My Clinical Depression and Generalized Anxiety Disorder During Puberty

Puberty hits most kids hard, but mine was a significantly more difficult struggle. Genetics and brain chemistry created the perfect storm, and, at age thirteen, I was diagnosed with clinical depression and generalized anxiety disorder. The initial months of undiagnosed agony were the worst. Depression is not evident like a broken bone or a case of the sniffles, and worse yet, it urges the sufferers to hide their symptoms. Constant self—hatred and criticism led me to believe that my problems were my own fault and that I shouldn’t bother anyone with them, and there was little outward sign that anything was wrong with me.

When I stopped eating entirely, however, it became evident that this was no teenage mood swing and I was hauled to a psychologist, My family is well»versed in mental illness; it runs rampant in our bloodline, a hemophilia of the brain, a Hapsburg lip that cannot be bred out.

Everyone in my immediate household has struggled in some way with a disordered mind, from my brother’s crippling and lifelong battle with Obsessive Compulsive Disorder and my mother‘s brief prescription to Prozac in her mid-twenties.

We even have a family psychologist, one Doctor Irving, who has had appointments with everyone but my father, and the stockpile of Zoloft at my house is pretty much up for grabs whenever a family member feels another bout of their respective torment coming on. The first two years of my diagnosis, I crashed and burned. Dr. Irving was incredible, but he wasn’t licensed to write out prescriptions, so I hopped from doctor to doctor to find the medications I needed.

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The first psychiatrist we found was insistent that my insomnia should be treated with heavy sedatives (ones I later found out were often abused for recreation), and the combination of intrusive thoughts and psychoactive drugs rendered me dopey and numb. I honestly don’t remember much of my first two years of high school, and don’t even know what kind of person I was. My days were static, hazy, melding into one another into some dull and formless thing, It took everything I had to stay awake in the daytime, and at night my head was too full of intrusive thoughts to fall asleep After a while I began hallucinating; shadows flickered at the edges of my vision, invisible things took the voices of loved ones and whispered for my attention or said my name at random intervals. At some point my brain sort of shut down and I didn’t even feel real anymore, like life was some twisted simulation, as if my consciousness was separate from my physical body, Time passed strangely, the hours into eons but the days into mere minutes. I floated through life for what seemed like eternity.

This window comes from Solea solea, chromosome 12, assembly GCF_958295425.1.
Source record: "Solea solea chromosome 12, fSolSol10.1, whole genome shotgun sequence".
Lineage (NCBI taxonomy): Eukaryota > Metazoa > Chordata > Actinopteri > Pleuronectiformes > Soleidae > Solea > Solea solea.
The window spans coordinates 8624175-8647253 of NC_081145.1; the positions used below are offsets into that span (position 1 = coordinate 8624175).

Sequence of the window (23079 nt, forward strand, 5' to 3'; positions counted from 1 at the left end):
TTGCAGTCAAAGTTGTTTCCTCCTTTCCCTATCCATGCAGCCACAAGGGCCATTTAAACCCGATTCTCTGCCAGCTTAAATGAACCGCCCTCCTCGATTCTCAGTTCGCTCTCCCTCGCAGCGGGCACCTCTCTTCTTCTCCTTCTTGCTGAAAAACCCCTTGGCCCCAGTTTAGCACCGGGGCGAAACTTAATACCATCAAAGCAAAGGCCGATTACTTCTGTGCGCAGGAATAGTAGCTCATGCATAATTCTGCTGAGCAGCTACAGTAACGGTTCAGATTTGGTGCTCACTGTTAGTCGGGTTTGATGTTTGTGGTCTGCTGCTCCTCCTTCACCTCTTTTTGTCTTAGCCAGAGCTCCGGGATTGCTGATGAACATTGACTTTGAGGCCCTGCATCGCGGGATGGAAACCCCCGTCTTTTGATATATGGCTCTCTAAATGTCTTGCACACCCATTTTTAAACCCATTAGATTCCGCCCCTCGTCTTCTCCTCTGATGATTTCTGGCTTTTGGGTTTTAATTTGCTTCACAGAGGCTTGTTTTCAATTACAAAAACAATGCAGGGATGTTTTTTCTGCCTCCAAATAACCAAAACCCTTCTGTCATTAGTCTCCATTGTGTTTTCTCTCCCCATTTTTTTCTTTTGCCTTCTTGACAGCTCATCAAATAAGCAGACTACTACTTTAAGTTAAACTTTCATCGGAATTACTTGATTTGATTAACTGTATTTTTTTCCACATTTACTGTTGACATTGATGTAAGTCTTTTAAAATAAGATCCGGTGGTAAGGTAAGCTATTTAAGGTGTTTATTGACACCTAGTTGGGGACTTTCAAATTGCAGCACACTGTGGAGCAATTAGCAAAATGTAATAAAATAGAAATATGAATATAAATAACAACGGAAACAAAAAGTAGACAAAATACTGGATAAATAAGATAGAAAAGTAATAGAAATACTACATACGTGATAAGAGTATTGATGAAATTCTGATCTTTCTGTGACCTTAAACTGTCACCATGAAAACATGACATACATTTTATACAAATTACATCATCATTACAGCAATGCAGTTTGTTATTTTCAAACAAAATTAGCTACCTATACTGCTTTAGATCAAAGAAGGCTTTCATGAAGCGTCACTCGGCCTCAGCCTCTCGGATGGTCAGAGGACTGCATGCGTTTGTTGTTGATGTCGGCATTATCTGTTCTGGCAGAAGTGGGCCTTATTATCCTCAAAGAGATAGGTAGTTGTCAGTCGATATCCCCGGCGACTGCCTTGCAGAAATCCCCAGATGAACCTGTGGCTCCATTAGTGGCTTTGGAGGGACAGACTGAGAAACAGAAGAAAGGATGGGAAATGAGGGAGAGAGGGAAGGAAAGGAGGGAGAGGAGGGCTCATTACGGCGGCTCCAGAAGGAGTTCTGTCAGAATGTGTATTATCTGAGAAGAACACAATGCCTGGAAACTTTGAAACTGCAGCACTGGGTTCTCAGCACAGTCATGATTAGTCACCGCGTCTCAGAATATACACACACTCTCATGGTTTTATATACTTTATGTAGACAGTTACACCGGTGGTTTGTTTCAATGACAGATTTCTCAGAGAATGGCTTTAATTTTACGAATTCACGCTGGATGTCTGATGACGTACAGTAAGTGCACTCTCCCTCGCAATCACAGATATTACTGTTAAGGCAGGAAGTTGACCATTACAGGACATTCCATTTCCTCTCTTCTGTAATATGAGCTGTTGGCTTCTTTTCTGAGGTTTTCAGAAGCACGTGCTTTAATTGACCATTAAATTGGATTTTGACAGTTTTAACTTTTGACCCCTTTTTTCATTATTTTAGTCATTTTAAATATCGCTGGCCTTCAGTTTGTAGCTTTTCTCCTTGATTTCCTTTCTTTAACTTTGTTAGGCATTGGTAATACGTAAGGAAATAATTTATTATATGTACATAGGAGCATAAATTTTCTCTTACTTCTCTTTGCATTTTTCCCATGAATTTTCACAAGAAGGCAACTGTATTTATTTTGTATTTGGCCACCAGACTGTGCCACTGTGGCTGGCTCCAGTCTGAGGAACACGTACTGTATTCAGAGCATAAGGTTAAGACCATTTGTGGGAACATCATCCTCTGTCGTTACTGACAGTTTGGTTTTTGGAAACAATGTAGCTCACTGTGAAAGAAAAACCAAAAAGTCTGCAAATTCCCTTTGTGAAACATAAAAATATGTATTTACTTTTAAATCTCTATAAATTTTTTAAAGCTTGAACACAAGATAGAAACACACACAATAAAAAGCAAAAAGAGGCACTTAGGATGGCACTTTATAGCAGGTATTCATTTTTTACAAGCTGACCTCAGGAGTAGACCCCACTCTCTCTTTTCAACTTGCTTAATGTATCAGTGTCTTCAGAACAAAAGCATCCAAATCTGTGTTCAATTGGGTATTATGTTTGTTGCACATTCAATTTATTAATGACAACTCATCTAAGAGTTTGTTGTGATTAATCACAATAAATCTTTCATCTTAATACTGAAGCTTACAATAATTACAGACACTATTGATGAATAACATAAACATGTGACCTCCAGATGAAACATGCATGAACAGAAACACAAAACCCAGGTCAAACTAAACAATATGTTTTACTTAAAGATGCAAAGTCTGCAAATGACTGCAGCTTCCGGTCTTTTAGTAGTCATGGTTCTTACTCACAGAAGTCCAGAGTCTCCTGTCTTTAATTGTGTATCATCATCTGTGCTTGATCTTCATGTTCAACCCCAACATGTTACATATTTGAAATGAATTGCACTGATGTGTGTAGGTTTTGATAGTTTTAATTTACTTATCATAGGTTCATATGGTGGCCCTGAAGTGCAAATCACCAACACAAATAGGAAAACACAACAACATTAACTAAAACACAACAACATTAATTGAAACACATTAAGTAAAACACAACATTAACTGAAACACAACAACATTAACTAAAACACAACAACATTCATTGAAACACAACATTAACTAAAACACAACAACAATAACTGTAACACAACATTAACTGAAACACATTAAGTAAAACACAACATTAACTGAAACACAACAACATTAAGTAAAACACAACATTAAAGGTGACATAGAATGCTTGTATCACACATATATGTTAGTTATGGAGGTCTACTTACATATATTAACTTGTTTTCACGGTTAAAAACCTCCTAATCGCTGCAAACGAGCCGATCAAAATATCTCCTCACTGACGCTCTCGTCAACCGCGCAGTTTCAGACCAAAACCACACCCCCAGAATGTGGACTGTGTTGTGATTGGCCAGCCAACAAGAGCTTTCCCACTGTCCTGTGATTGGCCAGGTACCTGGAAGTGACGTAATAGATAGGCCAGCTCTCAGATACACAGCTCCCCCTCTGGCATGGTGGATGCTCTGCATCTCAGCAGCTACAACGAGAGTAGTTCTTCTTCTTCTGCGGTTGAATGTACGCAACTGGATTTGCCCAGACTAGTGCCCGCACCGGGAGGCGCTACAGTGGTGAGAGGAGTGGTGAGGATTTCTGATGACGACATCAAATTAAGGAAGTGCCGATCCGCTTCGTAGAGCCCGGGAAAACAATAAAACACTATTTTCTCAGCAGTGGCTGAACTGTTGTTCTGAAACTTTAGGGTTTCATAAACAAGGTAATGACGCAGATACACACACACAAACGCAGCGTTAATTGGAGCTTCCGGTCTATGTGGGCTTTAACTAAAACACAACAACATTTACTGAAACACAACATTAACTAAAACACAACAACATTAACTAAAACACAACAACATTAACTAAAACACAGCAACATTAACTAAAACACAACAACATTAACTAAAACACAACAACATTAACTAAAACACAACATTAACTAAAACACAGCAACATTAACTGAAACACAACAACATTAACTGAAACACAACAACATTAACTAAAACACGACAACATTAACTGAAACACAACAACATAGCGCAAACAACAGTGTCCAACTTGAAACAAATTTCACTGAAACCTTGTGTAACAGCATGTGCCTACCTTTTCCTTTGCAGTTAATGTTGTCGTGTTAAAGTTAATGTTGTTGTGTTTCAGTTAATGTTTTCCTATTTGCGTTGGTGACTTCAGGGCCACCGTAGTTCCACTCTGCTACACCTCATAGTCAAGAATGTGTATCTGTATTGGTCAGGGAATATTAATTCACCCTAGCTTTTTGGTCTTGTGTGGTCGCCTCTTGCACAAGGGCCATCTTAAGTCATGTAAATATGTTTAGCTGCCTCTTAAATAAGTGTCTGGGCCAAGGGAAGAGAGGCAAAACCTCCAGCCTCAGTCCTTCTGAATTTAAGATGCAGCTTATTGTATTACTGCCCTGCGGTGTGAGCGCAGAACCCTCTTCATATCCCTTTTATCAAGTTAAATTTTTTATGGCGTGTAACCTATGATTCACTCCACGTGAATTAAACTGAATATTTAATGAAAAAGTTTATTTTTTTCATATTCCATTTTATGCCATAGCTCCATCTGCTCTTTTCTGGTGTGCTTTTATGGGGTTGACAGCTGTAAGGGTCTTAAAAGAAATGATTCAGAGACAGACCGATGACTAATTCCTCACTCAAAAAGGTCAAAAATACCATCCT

But after a few new doctors, we eventually found the medications that worked for me, and I slowly returned to the realm of the living, Depression comes and goes like the tide, and I’ve dealt with this Sisyphean struggle long enough to know what is a day-to-day hiccup and what is an alarm bell, The ceaseless urge to sleep is the first sign the boulder‘s crashing down the hill again. There is a bone-deep, all-encompassing ache, an undefined sense of hurt, which follows soon after. Simple tasks, things I used to love, are no longer appealing. I ignore texts, let my paintbrushes collect dust, watch life slip through my fingers and opt for burrowing under covers, taking catnaps on the sofa. There is the anxiety, too, an incessant buzz of worry at the base of my skull that drives me to sob without tears or noise at random intervals, or claw at my body until it bleeds, like adding bodily injury will somehow ease my suffering.

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My Clinical Depression and Generalized Anxiety Disorder During Puberty. (2022, Jul 08). Retrieved from

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